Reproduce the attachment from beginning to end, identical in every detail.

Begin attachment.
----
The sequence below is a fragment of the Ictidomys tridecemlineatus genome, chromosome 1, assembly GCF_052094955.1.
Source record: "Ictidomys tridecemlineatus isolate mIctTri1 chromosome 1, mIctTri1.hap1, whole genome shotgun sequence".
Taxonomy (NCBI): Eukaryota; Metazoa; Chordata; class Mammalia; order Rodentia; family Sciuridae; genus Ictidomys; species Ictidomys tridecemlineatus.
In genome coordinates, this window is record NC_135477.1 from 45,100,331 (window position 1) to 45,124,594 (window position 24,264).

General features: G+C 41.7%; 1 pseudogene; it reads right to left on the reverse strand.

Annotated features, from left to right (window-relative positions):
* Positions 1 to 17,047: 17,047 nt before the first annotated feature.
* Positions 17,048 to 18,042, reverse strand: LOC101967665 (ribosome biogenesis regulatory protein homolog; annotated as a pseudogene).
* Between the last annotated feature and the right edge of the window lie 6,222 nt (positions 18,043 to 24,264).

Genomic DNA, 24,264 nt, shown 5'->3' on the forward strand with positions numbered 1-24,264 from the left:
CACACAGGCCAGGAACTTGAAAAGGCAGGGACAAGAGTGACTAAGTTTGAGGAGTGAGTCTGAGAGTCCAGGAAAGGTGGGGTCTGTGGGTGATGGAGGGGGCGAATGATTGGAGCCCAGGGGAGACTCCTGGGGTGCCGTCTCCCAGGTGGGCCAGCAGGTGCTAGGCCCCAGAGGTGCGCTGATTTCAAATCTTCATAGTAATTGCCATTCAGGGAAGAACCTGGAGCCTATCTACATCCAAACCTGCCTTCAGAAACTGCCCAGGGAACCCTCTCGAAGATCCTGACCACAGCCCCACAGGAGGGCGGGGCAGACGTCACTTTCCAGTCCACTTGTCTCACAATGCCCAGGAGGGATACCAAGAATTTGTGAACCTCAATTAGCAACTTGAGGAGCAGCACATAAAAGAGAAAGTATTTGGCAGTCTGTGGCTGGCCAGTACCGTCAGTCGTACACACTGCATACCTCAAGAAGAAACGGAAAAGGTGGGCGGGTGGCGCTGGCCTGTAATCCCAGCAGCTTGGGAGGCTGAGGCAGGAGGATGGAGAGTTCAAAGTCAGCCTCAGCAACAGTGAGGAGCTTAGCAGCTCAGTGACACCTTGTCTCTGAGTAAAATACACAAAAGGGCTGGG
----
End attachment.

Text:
The sequence below is a fragment of the Ictidomys tridecemlineatus genome, chromosome 1, assembly GCF_052094955.1.
Source record: "Ictidomys tridecemlineatus isolate mIctTri1 chromosome 1, mIctTri1.hap1, whole genome shotgun sequence".
Taxonomy (NCBI): Eukaryota; Metazoa; Chordata; class Mammalia; order Rodentia; family Sciuridae; genus Ictidomys; species Ictidomys tridecemlineatus.
In genome coordinates, this window is record NC_135477.1 from 45,100,331 (window position 1) to 45,124,594 (window position 24,264).

General features: G+C 41.7%; 1 pseudogene; it reads right to left on the reverse strand.

Annotated features, from left to right (window-relative positions):
* Positions 1 to 17,047: 17,047 nt before the first annotated feature.
* Positions 17,048 to 18,042, reverse strand: LOC101967665 (ribosome biogenesis regulatory protein homolog; annotated as a pseudogene).
* Between the last annotated feature and the right edge of the window lie 6,222 nt (positions 18,043 to 24,264).

Genomic DNA, 24,264 nt, shown 5'->3' on the forward strand with positions numbered 1-24,264 from the left:
CACACAGGCCAGGAACTTGAAAAGGCAGGGACAAGAGTGACTAAGTTTGAGGAGTGAGTCTGAGAGTCCAGGAAAGGTGGGGTCTGTGGGTGATGGAGGGGGCGAATGATTGGAGCCCAGGGGAGACTCCTGGGGTGCCGTCTCCCAGGTGGGCCAGCAGGTGCTAGGCCCCAGAGGTGCGCTGATTTCAAATCTTCATAGTAATTGCCATTCAGGGAAGAACCTGGAGCCTATCTACATCCAAACCTGCCTTCAGAAACTGCCCAGGGAACCCTCTCGAAGATCCTGACCACAGCCCCACAGGAGGGCGGGGCAGACGTCACTTTCCAGTCCACTTGTCTCACAATGCCCAGGAGGGATACCAAGAATTTGTGAACCTCAATTAGCAACTTGAGGAGCAGCACATAAAAGAGAAAGTATTTGGCAGTCTGTGGCTGGCCAGTACCGTCAGTCGTACACACTGCATACCTCAAGAAGAAACGGAAAAGGTGGGCGGGTGGCGCTGGCCTGTAATCCCAGCAGCTTGGGAGGCTGAGGCAGGAGGATGGAGAGTTCAAAGTCAGCCTCAGCAACAGTGAGGAGCTTAGCAGCTCAGTGACACCTTGTCTCTGAGTAAAATACACAAAAGGGCTGGG